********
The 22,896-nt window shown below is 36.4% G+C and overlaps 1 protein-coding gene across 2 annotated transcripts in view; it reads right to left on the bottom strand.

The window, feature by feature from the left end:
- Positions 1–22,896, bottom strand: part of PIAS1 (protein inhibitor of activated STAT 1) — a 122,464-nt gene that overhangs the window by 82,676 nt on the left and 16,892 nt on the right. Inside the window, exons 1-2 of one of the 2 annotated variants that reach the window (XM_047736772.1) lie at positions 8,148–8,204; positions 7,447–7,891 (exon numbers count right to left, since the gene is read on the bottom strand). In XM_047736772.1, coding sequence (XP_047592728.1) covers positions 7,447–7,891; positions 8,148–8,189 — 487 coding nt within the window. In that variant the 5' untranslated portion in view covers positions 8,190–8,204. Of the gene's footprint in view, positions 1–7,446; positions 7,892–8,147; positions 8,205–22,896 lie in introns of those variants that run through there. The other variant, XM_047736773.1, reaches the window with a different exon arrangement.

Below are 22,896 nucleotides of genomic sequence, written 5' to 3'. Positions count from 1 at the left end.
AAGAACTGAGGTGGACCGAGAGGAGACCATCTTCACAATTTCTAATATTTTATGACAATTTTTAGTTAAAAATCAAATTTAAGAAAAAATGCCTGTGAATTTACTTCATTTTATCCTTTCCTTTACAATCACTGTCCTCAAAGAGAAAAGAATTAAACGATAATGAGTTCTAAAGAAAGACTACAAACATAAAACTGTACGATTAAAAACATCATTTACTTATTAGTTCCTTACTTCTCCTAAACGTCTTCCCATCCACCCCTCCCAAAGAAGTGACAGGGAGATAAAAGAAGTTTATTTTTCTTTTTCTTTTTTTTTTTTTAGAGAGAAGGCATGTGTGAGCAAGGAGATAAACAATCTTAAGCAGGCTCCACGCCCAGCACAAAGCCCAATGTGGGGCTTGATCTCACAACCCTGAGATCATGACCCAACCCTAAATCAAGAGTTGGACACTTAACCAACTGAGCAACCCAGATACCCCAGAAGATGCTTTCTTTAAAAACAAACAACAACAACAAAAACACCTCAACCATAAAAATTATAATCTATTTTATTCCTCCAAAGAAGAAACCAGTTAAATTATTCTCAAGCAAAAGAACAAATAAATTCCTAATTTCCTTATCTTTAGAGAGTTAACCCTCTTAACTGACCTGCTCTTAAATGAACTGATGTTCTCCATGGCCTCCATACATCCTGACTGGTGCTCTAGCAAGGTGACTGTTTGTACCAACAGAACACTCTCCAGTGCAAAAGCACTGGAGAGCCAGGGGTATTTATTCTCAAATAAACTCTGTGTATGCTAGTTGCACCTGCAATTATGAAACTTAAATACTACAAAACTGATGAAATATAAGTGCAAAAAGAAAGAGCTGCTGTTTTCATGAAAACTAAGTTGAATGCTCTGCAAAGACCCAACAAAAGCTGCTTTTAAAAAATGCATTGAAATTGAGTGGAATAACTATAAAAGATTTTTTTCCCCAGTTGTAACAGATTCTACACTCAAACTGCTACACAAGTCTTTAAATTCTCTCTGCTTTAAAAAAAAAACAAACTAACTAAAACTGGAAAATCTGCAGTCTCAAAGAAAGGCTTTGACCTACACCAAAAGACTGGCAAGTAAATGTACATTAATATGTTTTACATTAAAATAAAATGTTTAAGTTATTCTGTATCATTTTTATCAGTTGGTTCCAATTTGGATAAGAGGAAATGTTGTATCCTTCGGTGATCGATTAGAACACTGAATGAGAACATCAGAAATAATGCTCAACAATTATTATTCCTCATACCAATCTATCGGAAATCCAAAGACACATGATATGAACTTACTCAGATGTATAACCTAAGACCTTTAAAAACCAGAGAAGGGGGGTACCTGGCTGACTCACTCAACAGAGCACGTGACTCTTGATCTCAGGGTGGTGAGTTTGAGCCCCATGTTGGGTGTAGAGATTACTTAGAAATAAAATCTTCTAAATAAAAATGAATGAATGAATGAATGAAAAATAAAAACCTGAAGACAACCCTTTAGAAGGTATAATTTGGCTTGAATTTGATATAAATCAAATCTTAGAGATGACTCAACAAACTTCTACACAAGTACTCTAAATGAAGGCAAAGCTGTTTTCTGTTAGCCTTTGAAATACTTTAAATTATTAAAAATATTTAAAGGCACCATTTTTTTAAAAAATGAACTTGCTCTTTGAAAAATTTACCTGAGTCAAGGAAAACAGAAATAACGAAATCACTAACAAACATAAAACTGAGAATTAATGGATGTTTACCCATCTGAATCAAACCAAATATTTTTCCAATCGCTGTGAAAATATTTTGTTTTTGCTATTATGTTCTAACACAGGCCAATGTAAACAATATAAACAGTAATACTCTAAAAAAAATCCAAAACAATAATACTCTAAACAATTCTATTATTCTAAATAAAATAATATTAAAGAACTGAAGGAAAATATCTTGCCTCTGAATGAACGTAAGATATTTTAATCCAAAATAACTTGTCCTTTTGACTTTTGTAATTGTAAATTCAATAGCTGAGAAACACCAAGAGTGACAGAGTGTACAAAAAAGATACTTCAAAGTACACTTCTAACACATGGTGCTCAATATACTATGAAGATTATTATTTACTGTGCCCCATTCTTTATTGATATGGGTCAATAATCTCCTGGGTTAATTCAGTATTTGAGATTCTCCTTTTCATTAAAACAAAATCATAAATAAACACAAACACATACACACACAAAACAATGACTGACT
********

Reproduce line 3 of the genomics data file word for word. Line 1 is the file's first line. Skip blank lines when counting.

- Positions 1–22,896, bottom strand: part of PIAS1 (protein inhibitor of activated STAT 1) — a 122,464-nt gene that overhangs the window by 82,676 nt on the left and 16,892 nt on the right. Inside the window, exons 1-2 of one of the 2 annotated variants that reach the window (XM_047736772.1) lie at positions 8,148–8,204; positions 7,447–7,891 (exon numbers count right to left, since the gene is read on the bottom strand). In XM_047736772.1, coding sequence (XP_047592728.1) covers positions 7,447–7,891; positions 8,148–8,189 — 487 coding nt within the window. In that variant the 5' untranslated portion in view covers positions 8,190–8,204. Of the gene's footprint in view, positions 1–7,446; positions 7,892–8,147; positions 8,205–22,896 lie in introns of those variants that run through there. The other variant, XM_047736773.1, reaches the window with a different exon arrangement.